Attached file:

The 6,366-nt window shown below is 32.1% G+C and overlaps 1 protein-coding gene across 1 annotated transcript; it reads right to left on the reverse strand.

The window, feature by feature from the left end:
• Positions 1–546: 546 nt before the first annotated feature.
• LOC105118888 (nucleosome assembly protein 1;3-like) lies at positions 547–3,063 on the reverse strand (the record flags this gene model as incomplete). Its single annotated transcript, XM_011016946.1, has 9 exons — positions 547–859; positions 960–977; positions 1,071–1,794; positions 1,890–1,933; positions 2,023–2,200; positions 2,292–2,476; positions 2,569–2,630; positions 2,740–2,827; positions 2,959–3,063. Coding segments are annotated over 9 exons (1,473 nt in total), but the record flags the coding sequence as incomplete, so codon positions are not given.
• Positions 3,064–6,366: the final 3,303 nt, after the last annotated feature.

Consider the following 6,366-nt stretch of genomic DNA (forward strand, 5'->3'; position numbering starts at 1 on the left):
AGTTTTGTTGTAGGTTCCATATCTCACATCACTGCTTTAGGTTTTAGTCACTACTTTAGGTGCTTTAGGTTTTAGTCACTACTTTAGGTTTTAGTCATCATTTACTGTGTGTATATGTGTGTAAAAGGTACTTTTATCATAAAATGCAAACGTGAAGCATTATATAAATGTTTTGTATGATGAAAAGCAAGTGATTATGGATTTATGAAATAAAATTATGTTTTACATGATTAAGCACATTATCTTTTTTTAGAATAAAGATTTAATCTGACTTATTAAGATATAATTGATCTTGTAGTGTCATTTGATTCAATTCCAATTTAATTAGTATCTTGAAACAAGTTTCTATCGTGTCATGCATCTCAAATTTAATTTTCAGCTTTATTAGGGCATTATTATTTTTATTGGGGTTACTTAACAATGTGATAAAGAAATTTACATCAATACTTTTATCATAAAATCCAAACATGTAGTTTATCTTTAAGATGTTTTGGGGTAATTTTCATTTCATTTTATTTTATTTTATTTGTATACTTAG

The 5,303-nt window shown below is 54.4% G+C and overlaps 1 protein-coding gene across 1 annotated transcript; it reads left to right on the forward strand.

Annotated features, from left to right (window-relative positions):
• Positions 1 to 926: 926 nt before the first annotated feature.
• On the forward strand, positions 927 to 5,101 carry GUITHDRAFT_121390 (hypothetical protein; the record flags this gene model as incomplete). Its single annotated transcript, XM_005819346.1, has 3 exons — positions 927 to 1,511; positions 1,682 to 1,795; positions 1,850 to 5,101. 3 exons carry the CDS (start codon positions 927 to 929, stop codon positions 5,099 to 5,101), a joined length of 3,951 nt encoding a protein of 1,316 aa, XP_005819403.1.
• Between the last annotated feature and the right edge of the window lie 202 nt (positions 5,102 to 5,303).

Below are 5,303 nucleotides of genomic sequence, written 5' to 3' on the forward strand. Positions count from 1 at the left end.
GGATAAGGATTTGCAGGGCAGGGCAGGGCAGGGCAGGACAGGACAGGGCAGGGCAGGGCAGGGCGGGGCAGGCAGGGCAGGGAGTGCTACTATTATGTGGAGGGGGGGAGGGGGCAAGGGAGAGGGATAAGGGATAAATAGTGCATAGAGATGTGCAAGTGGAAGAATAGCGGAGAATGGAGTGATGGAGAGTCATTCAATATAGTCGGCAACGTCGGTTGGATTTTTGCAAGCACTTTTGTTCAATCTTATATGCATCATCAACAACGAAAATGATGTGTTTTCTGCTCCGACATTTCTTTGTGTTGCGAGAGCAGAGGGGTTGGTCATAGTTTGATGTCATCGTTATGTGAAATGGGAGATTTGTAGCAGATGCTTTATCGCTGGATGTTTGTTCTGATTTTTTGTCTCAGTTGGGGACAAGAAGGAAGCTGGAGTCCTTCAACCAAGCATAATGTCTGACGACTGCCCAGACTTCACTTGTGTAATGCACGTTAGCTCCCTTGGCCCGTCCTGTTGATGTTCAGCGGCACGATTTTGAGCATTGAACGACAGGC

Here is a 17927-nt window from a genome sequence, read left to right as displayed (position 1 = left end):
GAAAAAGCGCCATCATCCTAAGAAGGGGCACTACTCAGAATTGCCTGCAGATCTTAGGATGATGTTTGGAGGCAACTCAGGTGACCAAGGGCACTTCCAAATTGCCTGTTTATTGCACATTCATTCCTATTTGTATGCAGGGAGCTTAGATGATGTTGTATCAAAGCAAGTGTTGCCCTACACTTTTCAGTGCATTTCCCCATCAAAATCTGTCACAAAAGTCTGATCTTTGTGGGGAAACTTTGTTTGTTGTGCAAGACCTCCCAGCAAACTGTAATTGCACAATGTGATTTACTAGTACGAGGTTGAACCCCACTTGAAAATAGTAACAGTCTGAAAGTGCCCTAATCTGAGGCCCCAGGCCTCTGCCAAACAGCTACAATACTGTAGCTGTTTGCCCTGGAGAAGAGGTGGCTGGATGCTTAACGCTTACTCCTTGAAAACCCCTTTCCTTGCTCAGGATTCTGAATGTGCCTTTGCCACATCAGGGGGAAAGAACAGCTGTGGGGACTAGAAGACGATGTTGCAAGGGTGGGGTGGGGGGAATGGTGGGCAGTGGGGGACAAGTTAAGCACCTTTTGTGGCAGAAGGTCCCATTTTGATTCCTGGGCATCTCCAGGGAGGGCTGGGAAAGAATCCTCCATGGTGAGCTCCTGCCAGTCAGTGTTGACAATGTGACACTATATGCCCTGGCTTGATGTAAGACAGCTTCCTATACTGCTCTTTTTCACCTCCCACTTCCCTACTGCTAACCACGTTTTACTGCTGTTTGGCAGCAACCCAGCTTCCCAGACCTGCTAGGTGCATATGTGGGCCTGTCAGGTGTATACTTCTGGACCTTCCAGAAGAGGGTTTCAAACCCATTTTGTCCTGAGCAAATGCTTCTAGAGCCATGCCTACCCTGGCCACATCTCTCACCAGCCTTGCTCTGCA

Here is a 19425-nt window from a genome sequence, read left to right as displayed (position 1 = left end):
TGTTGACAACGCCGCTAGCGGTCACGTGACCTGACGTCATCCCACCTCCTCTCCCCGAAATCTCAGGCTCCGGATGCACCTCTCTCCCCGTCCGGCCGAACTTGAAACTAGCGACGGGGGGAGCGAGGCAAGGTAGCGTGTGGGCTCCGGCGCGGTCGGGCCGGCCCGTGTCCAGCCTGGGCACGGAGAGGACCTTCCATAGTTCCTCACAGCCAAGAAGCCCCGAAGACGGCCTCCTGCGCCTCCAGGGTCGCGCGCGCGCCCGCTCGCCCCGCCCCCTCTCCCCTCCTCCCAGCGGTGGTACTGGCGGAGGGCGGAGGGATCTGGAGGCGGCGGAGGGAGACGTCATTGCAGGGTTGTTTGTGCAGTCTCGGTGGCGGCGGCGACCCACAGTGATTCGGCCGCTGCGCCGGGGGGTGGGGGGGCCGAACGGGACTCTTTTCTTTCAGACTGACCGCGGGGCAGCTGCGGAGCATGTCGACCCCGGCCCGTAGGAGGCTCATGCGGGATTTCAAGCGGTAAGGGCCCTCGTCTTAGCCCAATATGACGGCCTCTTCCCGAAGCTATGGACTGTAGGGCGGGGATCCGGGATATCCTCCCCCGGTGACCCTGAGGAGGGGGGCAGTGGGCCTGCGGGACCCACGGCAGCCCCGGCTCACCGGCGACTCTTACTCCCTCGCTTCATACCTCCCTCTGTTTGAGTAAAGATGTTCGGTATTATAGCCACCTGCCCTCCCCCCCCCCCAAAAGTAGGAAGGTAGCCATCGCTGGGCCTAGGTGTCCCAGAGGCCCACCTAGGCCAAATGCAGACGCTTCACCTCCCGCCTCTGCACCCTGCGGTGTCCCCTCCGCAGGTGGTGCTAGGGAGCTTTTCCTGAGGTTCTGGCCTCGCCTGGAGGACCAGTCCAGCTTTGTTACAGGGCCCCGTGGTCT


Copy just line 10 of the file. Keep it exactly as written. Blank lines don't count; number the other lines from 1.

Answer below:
• Positions 1 to 926: 926 nt before the first annotated feature.